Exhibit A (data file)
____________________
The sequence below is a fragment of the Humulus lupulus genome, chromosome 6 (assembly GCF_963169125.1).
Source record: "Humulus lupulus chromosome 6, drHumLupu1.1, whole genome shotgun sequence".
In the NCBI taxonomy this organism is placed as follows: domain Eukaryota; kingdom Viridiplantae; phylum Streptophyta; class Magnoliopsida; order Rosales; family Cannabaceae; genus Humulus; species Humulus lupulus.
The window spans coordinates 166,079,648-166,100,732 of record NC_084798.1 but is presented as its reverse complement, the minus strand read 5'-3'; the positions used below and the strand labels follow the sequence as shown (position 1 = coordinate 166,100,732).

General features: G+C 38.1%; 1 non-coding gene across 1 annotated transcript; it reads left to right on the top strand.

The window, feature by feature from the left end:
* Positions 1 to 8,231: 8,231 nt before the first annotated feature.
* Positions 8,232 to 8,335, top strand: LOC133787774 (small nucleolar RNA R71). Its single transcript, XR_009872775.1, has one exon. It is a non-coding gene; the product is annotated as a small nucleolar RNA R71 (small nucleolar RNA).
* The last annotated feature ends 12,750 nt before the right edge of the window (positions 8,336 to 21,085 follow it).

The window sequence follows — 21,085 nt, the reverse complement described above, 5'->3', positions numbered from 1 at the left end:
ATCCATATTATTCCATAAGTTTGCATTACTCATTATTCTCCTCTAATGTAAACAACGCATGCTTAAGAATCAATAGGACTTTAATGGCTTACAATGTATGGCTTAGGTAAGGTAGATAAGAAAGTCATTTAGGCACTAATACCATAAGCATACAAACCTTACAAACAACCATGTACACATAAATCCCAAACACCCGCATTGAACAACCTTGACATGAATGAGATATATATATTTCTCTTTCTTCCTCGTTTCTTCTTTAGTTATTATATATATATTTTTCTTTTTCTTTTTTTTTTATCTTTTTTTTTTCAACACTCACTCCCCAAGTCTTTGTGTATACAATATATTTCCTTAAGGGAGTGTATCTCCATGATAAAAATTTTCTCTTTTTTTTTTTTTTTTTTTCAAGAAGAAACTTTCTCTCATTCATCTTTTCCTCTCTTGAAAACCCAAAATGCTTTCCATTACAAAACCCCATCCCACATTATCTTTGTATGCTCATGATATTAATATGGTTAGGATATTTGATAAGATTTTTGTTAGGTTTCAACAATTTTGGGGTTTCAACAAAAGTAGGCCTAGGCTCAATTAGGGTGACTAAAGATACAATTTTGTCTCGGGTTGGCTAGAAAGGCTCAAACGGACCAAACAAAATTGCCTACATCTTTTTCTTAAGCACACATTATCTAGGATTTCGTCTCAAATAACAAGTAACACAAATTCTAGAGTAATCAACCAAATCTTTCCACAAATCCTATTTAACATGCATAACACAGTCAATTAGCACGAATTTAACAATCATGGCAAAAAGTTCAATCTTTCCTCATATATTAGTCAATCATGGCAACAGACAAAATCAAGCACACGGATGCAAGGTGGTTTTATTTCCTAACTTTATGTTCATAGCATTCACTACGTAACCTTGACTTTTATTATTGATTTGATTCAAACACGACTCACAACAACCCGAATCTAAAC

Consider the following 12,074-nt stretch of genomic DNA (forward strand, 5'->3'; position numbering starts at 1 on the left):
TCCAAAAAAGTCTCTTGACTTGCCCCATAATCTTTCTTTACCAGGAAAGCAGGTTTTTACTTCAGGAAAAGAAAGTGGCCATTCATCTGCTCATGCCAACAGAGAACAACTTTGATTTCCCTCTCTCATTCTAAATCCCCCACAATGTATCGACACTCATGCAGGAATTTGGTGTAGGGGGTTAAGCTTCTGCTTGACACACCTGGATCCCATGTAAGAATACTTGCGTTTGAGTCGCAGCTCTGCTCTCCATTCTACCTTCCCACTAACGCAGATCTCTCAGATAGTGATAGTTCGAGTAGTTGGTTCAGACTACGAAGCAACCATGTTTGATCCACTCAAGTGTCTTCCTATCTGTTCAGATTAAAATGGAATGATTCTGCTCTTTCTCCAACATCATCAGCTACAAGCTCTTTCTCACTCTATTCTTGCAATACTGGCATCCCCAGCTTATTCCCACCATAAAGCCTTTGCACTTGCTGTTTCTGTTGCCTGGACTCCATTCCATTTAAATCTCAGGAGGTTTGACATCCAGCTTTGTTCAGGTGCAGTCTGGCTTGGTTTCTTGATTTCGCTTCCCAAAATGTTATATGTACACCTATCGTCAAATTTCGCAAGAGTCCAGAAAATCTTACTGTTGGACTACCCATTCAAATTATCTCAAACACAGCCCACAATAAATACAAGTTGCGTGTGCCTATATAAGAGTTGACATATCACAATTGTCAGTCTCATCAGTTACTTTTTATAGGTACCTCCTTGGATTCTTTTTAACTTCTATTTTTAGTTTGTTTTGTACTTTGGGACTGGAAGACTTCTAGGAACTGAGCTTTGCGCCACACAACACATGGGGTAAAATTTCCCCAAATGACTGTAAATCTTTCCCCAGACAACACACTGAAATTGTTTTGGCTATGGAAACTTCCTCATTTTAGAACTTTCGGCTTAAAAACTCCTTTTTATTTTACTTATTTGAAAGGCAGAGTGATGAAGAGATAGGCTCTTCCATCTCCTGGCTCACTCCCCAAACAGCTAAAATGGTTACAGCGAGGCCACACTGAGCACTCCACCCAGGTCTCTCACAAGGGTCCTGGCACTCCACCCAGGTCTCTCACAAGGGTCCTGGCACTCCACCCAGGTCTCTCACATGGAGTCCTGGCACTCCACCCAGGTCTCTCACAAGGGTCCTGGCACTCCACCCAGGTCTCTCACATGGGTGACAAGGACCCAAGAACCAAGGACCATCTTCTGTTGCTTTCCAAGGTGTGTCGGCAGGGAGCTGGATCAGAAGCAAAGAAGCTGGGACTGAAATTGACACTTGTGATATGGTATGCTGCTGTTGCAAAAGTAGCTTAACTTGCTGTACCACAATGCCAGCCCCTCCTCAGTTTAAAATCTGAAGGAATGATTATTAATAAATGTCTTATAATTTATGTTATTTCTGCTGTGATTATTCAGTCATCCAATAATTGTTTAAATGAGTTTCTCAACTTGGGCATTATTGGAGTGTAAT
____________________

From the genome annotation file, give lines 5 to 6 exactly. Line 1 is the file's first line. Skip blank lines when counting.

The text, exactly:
General features: G+C 38.1%; 1 non-coding gene across 1 annotated transcript; it reads left to right on the top strand.

The window, feature by feature from the left end: